Considering working for a start-up or SME? Find out what their recruitment process is like in this week’s blog post.
Over the past few years, there’s been a noticeable increase in the number of university leavers pursuing a graduate job at a startup or SME (small or medium-sized enterprise); over 50% of graduates now say they would rather work at a small company than for one of the larger, more traditional graduate employers. And it’s easy to see why, given working for an SME can be a great way of kick-starting your career. You’ll be given the opportunity to develop a wide skill set, take on high levels of responsibility and get the chance to really have an impact on the business and its development.
So, knowing the benefits of pursuing a role at an SME, you might be wondering what the application process actually looks like. Well, it certainly differs from that of a corporate. Although every startup and every SME will have their own hiring process in place, we’ve rounded up 4 important points that apply to the majority of startups and SMEs and that you should be aware of if you’re thinking of going for a role at one of these companies.
They move quickly
Unlike at larger companies where the recruitment process can start a year in advance of the start date, startups and SMEs don’t have that sort of time at their disposal so tend to start their recruitment drive just 1-2 months before the expected start date of their new employee. This means that it’s perfectly reasonable (and actually encouraged) to start looking for vacancies after your finals or even after graduation, depending on when you’d like to start your new job. You can also expect to hear the outcome of your application a lot sooner!
The interview will be less structured
Whereas at a corporate the hiring process will be run by a fully equipped HR team, at a smaller company it will usually be the founders or CEO who will be going through applications and conducting interviews. This means that the whole process will be a lot less complex. Expect there to be a maximum of 2 interviews and perhaps a test to be carried out either during or prior to the interview. The interview itself will usually be a lot more conversational, and you might at times be expected to take the lead in driving the discussion.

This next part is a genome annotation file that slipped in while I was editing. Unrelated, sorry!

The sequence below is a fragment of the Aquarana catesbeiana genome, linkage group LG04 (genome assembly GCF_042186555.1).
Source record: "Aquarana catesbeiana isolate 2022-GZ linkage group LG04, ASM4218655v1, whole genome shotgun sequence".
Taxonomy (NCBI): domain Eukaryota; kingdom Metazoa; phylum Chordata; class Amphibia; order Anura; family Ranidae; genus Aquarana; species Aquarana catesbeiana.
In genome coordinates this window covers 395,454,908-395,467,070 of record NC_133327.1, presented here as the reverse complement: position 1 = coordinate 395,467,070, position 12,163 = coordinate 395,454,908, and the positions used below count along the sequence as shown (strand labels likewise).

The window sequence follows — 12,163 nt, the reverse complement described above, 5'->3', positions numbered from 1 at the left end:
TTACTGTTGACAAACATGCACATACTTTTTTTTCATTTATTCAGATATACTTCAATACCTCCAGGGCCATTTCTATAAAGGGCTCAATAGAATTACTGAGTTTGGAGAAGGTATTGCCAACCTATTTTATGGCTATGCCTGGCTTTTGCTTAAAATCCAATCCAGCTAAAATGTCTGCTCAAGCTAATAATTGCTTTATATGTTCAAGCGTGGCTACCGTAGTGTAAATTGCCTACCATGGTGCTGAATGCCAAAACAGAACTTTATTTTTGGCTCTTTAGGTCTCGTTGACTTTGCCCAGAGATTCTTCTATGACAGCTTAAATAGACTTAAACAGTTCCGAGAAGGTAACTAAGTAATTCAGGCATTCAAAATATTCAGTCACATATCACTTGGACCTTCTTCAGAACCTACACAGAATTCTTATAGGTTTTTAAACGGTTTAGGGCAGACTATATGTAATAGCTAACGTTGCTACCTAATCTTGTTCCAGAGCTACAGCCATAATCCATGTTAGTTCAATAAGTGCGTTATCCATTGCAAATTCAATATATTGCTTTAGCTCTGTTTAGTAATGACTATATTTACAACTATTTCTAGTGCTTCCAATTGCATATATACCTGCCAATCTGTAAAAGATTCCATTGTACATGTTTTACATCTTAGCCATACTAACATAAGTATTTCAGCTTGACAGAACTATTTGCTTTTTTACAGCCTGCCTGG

Of course, none of this means that you should put any less effort or time into your interview preparation. It’s still essential that you have researched the role and company thoroughly, their product and their competitors. A smaller company, even more so than a larger company, will be looking for someone who is really passionate about and interested in what they do.
They’ll be looking for slightly different qualities
As a fresh graduate, neither a corporate nor a smaller company will expect you to have lengthy experience in their industry. Instead, they’ll be looking to see whether you have the potential to develop. However, what smaller companies do tend to care about more so than larger companies is cultural fit. Working in such close proximity with one another, it’s essential that everybody gets along. For this reason, it’s not uncommon for you to have part of your interview with different employees or a chance to meet the team after your interview. Of course, each company’s culture varies so this is really a personal decision to be made by both employer and candidate.
They’re less formal
Whereas at most corporates you’ll be expected to turn up to interview in a suit, this might not go down so well at a startup or SME where the dress code is usually pretty casual. Turning up in a suit in this instance would give off the message that you aren’t a very good fit for the company. Think carefully about your interview outfit as it is key to making a good first impression and be sure to do some research beforehand though on the what the company’s employees wear (this will vary from industry to industry). At interview it is still always good to dress a little bit smarter than you would if you worked there.
Similarly, be mindful of the tone and language you are using in any emails you are sending to your prospective employer. Whilst it’s good to start off formally, if you receive a more casual response then try and match their level of formality (whilst still remaining polite and professional). Being overly formal when they are greeting you on first name terms might also raise issues of compatibility with the company.
Guest blog post by Sophie Hudson, Head of Community at TalentPool – a recruitment platform matching recent graduates with job and internships opportunities in startups & SMEs.